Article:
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11/22/2017 10:05:29 PM
Posted: 10/10/2004 1:54:39 PM EST
O.K. I've got more questions if anyone wants to respond.

Alright, I went to the range today to tidy up my guns for deer season. I shot brenneke M.P. slug load and it did pretty well in my mossberg 500 12 gauge. The managed recoil one's did a tad better (last time I shot I tried some) but If I did my part, it was right on. I shot 13 times total and my shoulder is not sore at all. I made sure to keep it tight. I don't have my limbsaver on yet because I just ordered it friday. But about 4 of those shots I put on my backpack and the straps kind of acted like a pad. But anyways, My first question is about your thumb. When I shot the managed recoil loads, I didn't notice my thumb hitting my nose. But today it did. Am I not holding my cheek tight enough to the stock?? It didn't necessarily hurt it just was kind of like hmmm.. I wonder if I can avoid that.

My second question comes to shot. I patterned my bb shot at 50 yards. For some reason the range people said they won't allow it at the 25 yard range. Why, I have no clue. But I was thinking if I go coyote hunting, it'd be nice to know if 50 yards is doable. Well, my mossy has the 24" improved cylinder barrel with rifle sight for slugs. And although it makes a good rifled slug barrel. It is probably something to be desired for a shot. It looked like there might have been 3 to 4 bb shot in the kill zone. There probably wasn't more than twenty that hit my 200 yard nra target at 50 yards. Which I think is 24" x 24". So here's my questions pertaning to this:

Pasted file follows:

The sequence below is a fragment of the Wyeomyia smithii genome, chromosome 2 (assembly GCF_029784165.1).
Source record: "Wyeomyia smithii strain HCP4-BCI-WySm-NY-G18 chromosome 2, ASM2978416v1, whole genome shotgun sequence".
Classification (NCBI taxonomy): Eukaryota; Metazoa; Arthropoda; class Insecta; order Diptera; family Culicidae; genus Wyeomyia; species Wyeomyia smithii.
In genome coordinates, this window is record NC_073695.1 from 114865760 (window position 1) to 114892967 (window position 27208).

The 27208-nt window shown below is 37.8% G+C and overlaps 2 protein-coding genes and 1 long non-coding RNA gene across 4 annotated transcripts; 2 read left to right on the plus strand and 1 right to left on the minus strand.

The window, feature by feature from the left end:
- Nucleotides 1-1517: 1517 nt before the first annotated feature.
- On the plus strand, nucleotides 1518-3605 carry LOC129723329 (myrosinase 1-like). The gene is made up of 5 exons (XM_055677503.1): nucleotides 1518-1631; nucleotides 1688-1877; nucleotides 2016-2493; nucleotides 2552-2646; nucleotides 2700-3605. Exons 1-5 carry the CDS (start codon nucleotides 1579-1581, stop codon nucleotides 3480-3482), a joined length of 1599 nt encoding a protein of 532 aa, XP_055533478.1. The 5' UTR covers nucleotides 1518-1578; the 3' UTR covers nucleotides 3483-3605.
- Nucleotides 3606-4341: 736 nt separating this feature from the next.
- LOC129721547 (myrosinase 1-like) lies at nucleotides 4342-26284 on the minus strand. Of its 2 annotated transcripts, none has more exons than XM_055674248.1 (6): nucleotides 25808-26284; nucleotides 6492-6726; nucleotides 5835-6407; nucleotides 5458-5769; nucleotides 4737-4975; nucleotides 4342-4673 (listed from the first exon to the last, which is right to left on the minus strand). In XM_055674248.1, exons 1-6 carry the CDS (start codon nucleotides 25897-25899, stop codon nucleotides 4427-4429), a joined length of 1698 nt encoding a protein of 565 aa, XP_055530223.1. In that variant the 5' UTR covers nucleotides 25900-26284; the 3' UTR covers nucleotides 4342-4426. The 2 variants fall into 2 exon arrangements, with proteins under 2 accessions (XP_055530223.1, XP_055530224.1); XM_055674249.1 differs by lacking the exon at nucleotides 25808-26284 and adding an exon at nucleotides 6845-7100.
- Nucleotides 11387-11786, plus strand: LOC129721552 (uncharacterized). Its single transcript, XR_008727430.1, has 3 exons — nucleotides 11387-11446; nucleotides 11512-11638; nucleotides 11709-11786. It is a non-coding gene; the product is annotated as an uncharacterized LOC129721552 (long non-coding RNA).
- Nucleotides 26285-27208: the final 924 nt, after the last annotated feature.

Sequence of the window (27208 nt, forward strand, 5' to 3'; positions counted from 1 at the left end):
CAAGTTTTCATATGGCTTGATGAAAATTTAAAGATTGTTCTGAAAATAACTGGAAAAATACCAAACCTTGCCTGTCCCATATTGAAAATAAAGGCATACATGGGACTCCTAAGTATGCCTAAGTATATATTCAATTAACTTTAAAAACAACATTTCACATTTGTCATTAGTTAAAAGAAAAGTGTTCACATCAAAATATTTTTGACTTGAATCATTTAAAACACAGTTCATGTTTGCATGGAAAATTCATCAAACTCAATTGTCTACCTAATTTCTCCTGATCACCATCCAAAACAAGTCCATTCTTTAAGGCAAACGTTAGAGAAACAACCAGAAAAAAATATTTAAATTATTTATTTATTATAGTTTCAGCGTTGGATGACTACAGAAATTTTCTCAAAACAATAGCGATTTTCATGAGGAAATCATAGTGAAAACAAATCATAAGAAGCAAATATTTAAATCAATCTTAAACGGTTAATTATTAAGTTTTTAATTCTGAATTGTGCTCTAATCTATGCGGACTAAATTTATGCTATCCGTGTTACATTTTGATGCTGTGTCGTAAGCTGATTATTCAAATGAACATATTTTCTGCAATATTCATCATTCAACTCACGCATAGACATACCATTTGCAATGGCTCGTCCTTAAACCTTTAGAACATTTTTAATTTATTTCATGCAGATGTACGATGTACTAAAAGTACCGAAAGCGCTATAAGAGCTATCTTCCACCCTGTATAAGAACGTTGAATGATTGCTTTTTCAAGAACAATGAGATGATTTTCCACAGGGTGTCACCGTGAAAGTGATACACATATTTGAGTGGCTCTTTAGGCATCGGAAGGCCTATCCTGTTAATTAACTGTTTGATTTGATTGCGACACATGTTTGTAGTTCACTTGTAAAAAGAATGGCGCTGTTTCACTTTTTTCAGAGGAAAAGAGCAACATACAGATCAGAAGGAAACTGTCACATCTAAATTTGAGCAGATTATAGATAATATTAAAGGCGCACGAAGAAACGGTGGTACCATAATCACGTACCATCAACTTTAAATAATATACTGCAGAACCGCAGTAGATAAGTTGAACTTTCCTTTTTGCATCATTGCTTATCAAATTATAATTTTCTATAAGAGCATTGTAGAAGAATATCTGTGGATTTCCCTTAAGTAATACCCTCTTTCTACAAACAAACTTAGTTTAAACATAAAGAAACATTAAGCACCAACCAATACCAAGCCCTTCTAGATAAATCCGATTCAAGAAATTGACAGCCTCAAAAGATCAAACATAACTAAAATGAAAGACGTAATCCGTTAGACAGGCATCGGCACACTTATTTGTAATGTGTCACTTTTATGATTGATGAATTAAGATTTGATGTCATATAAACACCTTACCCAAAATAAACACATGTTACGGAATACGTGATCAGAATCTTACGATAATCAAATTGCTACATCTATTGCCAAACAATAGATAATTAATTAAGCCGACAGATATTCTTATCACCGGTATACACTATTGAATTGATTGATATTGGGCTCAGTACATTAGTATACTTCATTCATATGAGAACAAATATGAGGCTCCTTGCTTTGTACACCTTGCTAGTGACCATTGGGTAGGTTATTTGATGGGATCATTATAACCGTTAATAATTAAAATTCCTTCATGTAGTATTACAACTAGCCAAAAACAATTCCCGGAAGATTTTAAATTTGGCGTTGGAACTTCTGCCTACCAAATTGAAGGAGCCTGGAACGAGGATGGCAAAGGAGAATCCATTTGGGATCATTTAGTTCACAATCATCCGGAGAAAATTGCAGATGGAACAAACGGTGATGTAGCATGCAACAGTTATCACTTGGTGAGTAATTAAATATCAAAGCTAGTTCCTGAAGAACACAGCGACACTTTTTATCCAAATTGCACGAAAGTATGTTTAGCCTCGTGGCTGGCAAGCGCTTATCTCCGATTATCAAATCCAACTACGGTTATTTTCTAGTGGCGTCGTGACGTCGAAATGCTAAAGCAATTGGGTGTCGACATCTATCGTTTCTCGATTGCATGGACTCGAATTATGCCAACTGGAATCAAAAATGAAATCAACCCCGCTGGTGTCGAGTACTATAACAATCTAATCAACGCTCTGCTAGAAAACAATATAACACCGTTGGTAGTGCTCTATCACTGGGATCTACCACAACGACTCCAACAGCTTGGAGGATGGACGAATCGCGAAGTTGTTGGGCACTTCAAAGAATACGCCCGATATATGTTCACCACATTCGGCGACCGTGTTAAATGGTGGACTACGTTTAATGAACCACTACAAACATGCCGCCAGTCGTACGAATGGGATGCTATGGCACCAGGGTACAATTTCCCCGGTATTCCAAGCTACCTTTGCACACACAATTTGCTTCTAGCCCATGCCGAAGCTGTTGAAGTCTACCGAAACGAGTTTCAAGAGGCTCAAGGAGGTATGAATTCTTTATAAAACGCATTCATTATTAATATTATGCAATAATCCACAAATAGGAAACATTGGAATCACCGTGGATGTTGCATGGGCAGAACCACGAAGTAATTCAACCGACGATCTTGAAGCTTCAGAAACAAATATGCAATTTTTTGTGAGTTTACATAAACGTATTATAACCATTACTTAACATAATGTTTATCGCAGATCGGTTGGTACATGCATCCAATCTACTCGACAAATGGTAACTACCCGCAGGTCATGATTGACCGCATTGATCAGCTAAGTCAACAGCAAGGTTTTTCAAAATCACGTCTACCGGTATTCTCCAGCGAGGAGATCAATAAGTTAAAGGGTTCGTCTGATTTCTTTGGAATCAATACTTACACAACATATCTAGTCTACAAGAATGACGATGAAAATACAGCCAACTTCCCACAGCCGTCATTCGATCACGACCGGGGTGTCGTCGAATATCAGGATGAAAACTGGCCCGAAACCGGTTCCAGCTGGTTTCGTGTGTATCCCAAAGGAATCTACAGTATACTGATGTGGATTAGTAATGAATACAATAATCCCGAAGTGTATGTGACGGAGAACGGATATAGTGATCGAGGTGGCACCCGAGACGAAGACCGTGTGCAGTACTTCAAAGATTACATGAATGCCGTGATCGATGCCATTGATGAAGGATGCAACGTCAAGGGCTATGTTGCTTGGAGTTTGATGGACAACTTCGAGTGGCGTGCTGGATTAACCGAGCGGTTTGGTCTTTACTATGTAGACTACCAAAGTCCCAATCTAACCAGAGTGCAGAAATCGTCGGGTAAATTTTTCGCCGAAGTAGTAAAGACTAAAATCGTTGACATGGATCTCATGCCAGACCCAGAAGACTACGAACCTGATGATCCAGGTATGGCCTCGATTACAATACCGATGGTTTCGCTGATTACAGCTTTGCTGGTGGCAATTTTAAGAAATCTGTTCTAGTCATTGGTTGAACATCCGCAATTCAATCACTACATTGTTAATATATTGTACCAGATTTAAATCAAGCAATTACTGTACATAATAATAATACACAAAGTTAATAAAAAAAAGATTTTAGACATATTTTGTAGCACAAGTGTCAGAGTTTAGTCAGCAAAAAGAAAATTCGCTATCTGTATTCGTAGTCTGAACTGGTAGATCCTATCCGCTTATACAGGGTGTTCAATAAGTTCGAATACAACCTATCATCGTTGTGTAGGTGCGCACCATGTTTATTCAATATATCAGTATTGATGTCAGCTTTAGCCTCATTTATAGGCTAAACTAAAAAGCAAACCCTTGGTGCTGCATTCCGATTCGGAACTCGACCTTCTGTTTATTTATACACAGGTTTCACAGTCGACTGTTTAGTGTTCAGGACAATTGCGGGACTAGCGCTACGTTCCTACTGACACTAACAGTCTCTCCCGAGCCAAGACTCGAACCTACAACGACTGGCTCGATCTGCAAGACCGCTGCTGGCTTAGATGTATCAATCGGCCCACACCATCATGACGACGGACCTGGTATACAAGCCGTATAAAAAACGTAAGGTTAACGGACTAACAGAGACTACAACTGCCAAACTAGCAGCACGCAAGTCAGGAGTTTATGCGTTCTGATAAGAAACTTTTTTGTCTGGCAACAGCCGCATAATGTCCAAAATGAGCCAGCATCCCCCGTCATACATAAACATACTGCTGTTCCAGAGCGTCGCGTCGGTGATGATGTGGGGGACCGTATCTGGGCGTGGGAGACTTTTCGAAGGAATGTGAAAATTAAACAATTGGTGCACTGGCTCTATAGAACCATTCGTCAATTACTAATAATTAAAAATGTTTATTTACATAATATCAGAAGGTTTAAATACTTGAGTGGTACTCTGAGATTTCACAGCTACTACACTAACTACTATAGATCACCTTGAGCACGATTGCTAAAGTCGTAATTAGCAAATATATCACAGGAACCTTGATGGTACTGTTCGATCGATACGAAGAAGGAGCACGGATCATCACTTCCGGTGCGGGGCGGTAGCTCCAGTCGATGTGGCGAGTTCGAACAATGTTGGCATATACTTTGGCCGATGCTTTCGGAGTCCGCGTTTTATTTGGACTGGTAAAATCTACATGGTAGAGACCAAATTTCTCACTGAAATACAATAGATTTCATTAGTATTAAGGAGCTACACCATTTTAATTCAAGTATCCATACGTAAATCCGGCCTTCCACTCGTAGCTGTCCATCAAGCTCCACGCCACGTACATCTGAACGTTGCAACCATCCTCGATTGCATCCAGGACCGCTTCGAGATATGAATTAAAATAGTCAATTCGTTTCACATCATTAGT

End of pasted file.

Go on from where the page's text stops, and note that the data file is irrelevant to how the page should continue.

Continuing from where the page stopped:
1. Does a barrel with a choke keep patterns together, even at extended ranges?? If so, does the barrels mossy make, come with a choke with a decent sight that you could be accurate with at extended ranges. Seems like all their choked barrels have just a beed or those glowing plastic sticks, whatever they call that. Would those be any good accuracy wise??
2. I was using winchester 3"bb hi velocity steel. Would a bb in 2-3/4"(less velocity) actually pattern better due to the lower velocity? Does anyone even make that? (the reason I used bb is that is what is legal in my state until after january, then I can use buck.)

My mission for this gun is home defense, hunting (deer, coyotes, and possibly other small game like rabbits and pheasants. Possibly even Goose. And of cours trap or clay for practicing.

Maybe I'm asking too much out of one barrel?

What says mike103 or anyone else. Mike, you have said you regularily use your shotgun, due to where you live, so it seems you may have experience with this.

By the way, the 3" bb seemed to have more kick than the slugs I was using. Interesting, eh?
Link Posted: 10/10/2004 4:49:44 PM EST
[Last Edit: 10/10/2004 4:50:10 PM EST by M4Madness]
One shotgun barrel for many purposes is asking for quite a lot.

First, in order to accept a deer slug down the bore, you know that it isn't choked very tight. That causes large shot patterns. Choke it down to get acceptable shot patterns and you probably cannot use slugs. I recommend having two barrels--a fully-rifled one for sabot slugs, and one with removable chokes for shot shells.

BTW, my thumb hits my nose sometimes when firing both my deer and turkey shotguns. Hurts like hell.
Link Posted: 10/12/2004 2:59:53 PM EST